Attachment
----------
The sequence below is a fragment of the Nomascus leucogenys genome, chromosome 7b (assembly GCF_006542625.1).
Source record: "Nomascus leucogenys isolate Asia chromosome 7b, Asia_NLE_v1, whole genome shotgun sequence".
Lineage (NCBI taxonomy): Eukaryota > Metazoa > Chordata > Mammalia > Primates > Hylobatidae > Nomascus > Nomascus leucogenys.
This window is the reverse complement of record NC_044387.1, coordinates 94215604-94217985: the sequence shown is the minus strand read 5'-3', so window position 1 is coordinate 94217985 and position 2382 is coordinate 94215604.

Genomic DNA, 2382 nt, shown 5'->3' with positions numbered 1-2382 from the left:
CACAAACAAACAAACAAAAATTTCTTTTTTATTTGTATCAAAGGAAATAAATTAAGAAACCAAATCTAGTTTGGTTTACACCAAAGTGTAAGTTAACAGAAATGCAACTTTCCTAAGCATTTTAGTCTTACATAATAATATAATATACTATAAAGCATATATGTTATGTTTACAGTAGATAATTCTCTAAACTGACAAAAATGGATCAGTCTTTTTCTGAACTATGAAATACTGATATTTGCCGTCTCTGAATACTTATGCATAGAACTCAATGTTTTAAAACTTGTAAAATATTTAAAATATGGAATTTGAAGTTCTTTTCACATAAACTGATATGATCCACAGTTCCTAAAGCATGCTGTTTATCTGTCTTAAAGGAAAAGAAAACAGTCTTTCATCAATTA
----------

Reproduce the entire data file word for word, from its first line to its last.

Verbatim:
The sequence below is a fragment of the Nomascus leucogenys genome, chromosome 7b (assembly GCF_006542625.1).
Source record: "Nomascus leucogenys isolate Asia chromosome 7b, Asia_NLE_v1, whole genome shotgun sequence".
Lineage (NCBI taxonomy): Eukaryota > Metazoa > Chordata > Mammalia > Primates > Hylobatidae > Nomascus > Nomascus leucogenys.
This window is the reverse complement of record NC_044387.1, coordinates 94215604-94217985: the sequence shown is the minus strand read 5'-3', so window position 1 is coordinate 94217985 and position 2382 is coordinate 94215604.

Genomic DNA, 2382 nt, shown 5'->3' with positions numbered 1-2382 from the left:
CACAAACAAACAAACAAAAATTTCTTTTTTATTTGTATCAAAGGAAATAAATTAAGAAACCAAATCTAGTTTGGTTTACACCAAAGTGTAAGTTAACAGAAATGCAACTTTCCTAAGCATTTTAGTCTTACATAATAATATAATATACTATAAAGCATATATGTTATGTTTACAGTAGATAATTCTCTAAACTGACAAAAATGGATCAGTCTTTTTCTGAACTATGAAATACTGATATTTGCCGTCTCTGAATACTTATGCATAGAACTCAATGTTTTAAAACTTGTAAAATATTTAAAATATGGAATTTGAAGTTCTTTTCACATAAACTGATATGATCCACAGTTCCTAAAGCATGCTGTTTATCTGTCTTAAAGGAAAAGAAAACAGTCTTTCATCAATTA